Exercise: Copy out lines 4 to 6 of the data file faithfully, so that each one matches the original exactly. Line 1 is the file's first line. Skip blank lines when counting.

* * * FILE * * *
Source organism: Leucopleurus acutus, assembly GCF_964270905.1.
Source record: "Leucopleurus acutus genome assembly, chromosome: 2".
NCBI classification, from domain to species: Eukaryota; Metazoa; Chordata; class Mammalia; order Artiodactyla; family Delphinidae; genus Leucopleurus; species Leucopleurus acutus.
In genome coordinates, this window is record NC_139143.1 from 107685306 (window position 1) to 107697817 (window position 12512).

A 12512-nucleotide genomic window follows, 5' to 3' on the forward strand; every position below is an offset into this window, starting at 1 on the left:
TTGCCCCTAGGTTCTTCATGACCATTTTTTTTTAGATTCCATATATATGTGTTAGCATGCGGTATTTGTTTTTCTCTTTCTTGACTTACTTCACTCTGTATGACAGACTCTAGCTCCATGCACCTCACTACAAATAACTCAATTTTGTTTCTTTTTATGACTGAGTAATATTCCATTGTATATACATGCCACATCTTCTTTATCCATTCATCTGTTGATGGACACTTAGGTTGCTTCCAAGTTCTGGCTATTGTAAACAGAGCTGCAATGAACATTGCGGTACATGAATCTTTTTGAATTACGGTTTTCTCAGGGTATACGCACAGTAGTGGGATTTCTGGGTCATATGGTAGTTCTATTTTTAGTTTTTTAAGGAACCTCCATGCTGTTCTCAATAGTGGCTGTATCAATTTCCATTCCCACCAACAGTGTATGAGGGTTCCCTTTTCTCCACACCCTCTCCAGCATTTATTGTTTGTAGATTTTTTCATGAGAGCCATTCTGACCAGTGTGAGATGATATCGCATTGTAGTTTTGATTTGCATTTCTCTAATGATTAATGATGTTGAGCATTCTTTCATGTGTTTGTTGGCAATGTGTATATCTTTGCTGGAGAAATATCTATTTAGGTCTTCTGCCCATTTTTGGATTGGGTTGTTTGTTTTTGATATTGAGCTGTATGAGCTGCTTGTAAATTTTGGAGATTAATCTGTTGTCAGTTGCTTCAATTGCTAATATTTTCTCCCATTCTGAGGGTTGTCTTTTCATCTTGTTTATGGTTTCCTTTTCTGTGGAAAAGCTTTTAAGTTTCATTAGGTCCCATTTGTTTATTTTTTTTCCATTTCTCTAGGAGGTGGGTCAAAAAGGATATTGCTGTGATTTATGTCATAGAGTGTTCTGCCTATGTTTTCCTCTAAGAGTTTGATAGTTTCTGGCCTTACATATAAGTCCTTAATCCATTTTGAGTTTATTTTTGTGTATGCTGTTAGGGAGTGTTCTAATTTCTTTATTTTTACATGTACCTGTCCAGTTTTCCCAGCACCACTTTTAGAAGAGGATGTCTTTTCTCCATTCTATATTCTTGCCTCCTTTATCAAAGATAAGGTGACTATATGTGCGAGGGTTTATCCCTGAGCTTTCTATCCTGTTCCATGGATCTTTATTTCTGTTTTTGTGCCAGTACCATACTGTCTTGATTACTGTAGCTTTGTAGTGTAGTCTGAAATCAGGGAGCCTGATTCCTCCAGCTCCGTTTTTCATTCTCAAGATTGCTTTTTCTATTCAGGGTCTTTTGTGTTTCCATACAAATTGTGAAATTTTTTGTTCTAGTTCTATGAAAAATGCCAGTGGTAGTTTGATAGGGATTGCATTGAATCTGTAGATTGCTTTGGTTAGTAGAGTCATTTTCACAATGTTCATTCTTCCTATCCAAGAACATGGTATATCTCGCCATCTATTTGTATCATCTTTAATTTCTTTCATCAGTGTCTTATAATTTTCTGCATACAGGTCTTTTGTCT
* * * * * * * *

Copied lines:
In genome coordinates, this window is record NC_139143.1 from 107685306 (window position 1) to 107697817 (window position 12512).

A 12512-nucleotide genomic window follows, 5' to 3' on the forward strand; every position below is an offset into this window, starting at 1 on the left:
TTGCCCCTAGGTTCTTCATGACCATTTTTTTTTAGATTCCATATATATGTGTTAGCATGCGGTATTTGTTTTTCTCTTTCTTGACTTACTTCACTCTGTATGACAGACTCTAGCTCCATGCACCTCACTACAAATAACTCAATTTTGTTTCTTTTTATGACTGAGTAATATTCCATTGTATATACATGCCACATCTTCTTTATCCATTCATCTGTTGATGGACACTTAGGTTGCTTCCAAGTTCTGGCTATTGTAAACAGAGCTGCAATGAACATTGCGGTACATGAATCTTTTTGAATTACGGTTTTCTCAGGGTATACGCACAGTAGTGGGATTTCTGGGTCATATGGTAGTTCTATTTTTAGTTTTTTAAGGAACCTCCATGCTGTTCTCAATAGTGGCTGTATCAATTTCCATTCCCACCAACAGTGTATGAGGGTTCCCTTTTCTCCACACCCTCTCCAGCATTTATTGTTTGTAGATTTTTTCATGAGAGCCATTCTGACCAGTGTGAGATGATATCGCATTGTAGTTTTGATTTGCATTTCTCTAATGATTAATGATGTTGAGCATTCTTTCATGTGTTTGTTGGCAATGTGTATATCTTTGCTGGAGAAATATCTATTTAGGTCTTCTGCCCATTTTTGGATTGGGTTGTTTGTTTTTGATATTGAGCTGTATGAGCTGCTTGTAAATTTTGGAGATTAATCTGTTGTCAGTTGCTTCAATTGCTAATATTTTCTCCCATTCTGAGGGTTGTCTTTTCATCTTGTTTATGGTTTCCTTTTCTGTGGAAAAGCTTTTAAGTTTCATTAGGTCCCATTTGTTTATTTTTTTTCCATTTCTCTAGGAGGTGGGTCAAAAAGGATATTGCTGTGATTTATGTCATAGAGTGTTCTGCCTATGTTTTCCTCTAAGAGTTTGATAGTTTCTGGCCTTACATATAAGTCCTTAATCCATTTTGAGTTTATTTTTGTGTATGCTGTTAGGGAGTGTTCTAATTTCTTTATTTTTACATGTACCTGTCCAGTTTTCCCAGCACCACTTTTAGAAGAGGATGTCTTTTCTCCATTCTATATTCTTGCCTCCTTTATCAAAGATAAGGTGACTATATGTGCGAGGGTTTATCCCTGAGCTTTCTATCCTGTTCCATGGATCTTTATTTCTGTTTTTGTGCCAGTACCATACTGTCTTGATTACTGTAGCTTTGTAGTGTAGTCTGAAATCAGGGAGCCTGATTCCTCCAGCTCCGTTTTTCATTCTCAAGATTGCTTTTTCTATTCAGGGTCTTTTGTGTTTCCATACAAATTGTGAAATTTTTTGTTCTAGTTCTATGAAAAATGCCAGTGGTAGTTTGATAGGGATTGCATTGAATCTGTAGATTGCTTTGGTTAGTAGAGTCATTTTCACAATGTTCATTCTTCCTATCCAAGAACATGGTATATCTCGCCATCTATTTGTATCATCTTTAATTTCTTTCATCAGTGTCTTATAATTTTCTGCATACAGGTCTTTTGTCT